Arborists: Unsung Heroes of SPR

Tree trimming is the most dangerous job in America, and this Arbor Day we want to recognize the expertise and bravery of Seattle Parks and Recreation’s (SPR) Tree Crew. The SPR Tree Crew is comprised of eight arborists (a.k.a. tree trimmers) who are tasked with demand and preventative maintenance of all SPR trees citywide, across 6,414 acres. Their work includes caring for healthy trees and responding to trees that are dead, diseased, or damaged.

Seattle Parks and Recreation Tree Crew Members

Our tree crew members routinely put themselves in harm’s way to intervene in dangerous tree crises. Since the start of 2018, the crew has logged 1,096 hours (no pun intended) responding to a total of 158 tree failures. They are some of Seattle’s unsung heroes, working behind the scenes to protect our community and environments.

The work of a tree trimmer is courageous, risky, and may surprise you. See below for a photo of one of our tree trimmers hard at work:

Don’t see him? We missed him at first too. Here’s the same photo with a circle showing arborist Chris Rippey in a cottonwood tree with failed roots. (You read that correctlyfailed roots.)

Chris Rippey is a third-generation, certified arborist. He also holds certifications as a municipal specialist and tree risk assessor through the International Society of Arboriculture (ISA), and he currently sits on the Board of the PNW Chapter of the ISA. He has worked with Seattle Parks and Recreations for 3 years.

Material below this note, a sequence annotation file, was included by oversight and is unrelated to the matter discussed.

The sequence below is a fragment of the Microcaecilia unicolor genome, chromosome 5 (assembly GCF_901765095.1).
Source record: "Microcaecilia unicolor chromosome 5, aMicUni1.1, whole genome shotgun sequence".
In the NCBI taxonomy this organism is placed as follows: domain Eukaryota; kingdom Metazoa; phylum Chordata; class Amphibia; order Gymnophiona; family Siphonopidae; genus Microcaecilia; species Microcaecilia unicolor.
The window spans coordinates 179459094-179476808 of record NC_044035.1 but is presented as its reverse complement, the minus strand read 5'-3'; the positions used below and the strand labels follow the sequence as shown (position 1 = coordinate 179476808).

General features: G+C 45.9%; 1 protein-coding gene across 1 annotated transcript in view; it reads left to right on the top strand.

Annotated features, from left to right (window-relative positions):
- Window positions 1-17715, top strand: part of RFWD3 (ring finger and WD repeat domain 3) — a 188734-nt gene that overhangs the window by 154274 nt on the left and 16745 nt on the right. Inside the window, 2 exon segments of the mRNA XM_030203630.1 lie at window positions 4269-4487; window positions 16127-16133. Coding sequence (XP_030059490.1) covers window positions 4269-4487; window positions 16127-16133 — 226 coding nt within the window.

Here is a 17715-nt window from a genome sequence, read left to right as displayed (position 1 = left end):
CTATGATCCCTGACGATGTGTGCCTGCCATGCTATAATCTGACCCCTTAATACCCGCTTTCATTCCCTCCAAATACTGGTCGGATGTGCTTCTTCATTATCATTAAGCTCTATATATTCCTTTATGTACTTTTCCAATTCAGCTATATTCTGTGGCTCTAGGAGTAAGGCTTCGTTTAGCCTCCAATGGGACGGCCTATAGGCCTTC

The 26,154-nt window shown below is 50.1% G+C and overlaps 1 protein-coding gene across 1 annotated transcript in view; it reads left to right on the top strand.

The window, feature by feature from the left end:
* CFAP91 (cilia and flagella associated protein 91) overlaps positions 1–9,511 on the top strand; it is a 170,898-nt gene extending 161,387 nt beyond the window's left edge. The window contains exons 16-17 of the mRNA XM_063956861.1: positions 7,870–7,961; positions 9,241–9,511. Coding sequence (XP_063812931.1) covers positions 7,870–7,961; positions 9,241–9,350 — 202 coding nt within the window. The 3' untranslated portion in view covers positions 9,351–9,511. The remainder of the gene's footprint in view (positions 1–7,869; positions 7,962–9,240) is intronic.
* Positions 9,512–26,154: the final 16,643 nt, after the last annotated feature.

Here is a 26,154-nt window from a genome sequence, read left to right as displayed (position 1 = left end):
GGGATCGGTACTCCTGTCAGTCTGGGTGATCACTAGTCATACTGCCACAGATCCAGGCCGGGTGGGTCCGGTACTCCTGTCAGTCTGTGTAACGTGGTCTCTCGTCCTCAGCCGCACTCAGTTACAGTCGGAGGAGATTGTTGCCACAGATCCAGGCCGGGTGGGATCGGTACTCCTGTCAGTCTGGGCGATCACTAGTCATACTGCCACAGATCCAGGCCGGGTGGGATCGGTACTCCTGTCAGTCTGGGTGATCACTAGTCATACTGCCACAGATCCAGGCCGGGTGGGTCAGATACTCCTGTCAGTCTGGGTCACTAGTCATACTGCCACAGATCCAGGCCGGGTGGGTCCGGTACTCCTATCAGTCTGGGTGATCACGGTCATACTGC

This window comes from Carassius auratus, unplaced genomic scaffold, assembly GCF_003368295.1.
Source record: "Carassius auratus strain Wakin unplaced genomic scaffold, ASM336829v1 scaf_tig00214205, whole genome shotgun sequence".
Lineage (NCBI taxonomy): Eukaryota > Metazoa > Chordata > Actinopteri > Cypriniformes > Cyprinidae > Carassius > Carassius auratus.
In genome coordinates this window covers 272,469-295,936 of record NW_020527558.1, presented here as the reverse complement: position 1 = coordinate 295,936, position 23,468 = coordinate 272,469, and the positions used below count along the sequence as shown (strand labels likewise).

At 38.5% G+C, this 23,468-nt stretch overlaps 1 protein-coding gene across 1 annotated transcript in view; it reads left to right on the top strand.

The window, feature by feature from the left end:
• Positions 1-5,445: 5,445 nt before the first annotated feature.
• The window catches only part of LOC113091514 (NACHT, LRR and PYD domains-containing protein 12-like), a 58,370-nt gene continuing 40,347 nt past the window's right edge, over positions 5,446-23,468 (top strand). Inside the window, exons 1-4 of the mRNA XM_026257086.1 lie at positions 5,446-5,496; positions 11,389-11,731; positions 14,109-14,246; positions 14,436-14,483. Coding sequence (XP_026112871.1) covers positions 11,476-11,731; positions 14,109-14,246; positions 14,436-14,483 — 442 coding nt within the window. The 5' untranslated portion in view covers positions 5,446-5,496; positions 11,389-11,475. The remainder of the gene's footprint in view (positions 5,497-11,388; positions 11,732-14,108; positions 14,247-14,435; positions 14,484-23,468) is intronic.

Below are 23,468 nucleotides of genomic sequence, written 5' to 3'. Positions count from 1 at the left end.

You may be wondering why Chris was so high up in a tree with failed roots. It turns out that this kind of work is not uncommon for arborists. When we asked Chris why he climbed the cottonwood, he explained that the tree had to be removed because its roots were failing. It was at risk of falling and destroying restoration efforts and land near the Burke Gilman Trail. The tree had to be removed from the top down, and because the crew did not have equipment high enough to reach the top, Chris climbed the tree. He did assure us that while the tree’s root system had begun to “lift up” at some point in the past, he had determined the tree was rooted firmly enough for him to climb it safely. Sure enough, Chris was able to safely and effectively complete his work in the pictured cottonwood.

When asked if he ever gets scared climbing trees, Chris replied:

I do get scared while climbing trees. It is dangerous work, and I am not that comfortable with heights. But this is how I have made my living for over 20 years. Not much goes through my head when working in trees other than making sure I am performing the work safely and effectively. I kind of zen out. I have been doing this work for so long that it relaxes me once I get up there and start working.

SPR Arborist Chris Rippey

Seattle Parks and Recreation is grateful to our incredible team of arborists who work hard each day to ensure healthy environments and safe neighborhoods. Happy Arbor Day.

Arborist point of view from the canopy of an old growth Douglas fir near Lincoln Park’s play area